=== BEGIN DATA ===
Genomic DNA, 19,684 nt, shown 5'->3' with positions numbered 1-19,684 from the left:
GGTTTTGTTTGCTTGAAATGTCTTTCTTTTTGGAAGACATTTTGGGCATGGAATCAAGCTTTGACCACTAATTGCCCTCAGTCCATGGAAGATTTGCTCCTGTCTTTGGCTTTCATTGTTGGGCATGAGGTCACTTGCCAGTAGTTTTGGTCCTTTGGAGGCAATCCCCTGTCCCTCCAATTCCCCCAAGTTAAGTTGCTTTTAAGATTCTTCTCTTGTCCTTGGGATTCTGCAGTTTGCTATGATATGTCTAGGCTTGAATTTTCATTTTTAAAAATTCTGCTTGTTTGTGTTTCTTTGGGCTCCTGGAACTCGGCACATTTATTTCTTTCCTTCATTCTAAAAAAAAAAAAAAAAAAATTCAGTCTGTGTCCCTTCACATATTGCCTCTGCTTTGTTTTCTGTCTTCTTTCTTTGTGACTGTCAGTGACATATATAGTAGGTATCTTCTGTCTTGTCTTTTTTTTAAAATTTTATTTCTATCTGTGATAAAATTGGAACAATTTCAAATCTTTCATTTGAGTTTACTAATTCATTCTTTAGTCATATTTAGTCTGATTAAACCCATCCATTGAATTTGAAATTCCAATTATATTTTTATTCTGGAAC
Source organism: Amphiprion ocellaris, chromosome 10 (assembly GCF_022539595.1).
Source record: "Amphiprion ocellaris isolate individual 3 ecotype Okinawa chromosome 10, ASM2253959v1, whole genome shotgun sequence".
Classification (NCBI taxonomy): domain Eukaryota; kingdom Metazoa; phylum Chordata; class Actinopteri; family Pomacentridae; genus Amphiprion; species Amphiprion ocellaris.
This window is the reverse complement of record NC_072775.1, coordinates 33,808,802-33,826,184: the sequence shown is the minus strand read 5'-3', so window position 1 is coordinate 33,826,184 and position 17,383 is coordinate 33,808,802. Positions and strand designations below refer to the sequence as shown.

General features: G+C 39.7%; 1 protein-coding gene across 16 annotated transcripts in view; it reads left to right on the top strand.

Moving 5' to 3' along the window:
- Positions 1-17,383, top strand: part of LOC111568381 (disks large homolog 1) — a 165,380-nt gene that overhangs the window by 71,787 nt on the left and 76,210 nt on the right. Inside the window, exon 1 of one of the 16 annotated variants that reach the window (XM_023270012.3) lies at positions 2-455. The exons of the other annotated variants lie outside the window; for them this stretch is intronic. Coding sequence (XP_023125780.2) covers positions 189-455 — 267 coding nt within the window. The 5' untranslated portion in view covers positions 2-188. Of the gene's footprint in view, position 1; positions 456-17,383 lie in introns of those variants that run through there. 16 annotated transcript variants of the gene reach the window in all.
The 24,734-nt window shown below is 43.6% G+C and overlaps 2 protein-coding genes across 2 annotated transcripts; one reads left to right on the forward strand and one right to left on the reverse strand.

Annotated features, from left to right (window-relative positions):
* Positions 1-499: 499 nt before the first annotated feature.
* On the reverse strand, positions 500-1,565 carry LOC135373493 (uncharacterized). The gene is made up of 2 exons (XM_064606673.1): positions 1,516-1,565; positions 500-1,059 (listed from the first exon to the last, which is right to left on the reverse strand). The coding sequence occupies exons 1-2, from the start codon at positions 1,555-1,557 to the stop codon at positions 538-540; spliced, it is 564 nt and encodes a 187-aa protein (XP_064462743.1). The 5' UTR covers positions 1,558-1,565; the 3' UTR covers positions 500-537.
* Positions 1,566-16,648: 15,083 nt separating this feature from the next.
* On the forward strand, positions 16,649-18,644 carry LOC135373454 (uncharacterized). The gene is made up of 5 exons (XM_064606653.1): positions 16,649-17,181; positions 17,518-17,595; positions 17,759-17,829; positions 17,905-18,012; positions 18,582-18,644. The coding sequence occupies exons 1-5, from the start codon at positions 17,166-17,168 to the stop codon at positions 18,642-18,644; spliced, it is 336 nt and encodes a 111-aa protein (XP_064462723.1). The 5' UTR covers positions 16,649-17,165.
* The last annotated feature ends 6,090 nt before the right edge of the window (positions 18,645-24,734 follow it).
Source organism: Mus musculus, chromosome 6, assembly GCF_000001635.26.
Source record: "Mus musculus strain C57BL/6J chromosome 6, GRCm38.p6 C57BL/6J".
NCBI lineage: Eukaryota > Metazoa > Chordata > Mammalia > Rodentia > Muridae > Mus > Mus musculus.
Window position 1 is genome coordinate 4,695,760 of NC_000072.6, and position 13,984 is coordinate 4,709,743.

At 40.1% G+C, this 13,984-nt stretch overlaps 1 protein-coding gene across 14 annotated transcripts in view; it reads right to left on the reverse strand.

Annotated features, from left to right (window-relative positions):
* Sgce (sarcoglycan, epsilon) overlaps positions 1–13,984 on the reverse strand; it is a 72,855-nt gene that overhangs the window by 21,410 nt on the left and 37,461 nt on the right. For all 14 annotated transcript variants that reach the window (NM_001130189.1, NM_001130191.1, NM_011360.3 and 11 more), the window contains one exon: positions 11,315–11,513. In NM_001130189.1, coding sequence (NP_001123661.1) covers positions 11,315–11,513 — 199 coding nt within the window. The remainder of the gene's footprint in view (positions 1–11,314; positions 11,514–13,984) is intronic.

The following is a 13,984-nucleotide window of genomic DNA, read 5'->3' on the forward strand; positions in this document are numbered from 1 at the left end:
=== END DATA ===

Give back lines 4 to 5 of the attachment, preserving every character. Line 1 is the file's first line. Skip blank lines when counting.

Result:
Source record: "Amphiprion ocellaris isolate individual 3 ecotype Okinawa chromosome 10, ASM2253959v1, whole genome shotgun sequence".
Classification (NCBI taxonomy): domain Eukaryota; kingdom Metazoa; phylum Chordata; class Actinopteri; family Pomacentridae; genus Amphiprion; species Amphiprion ocellaris.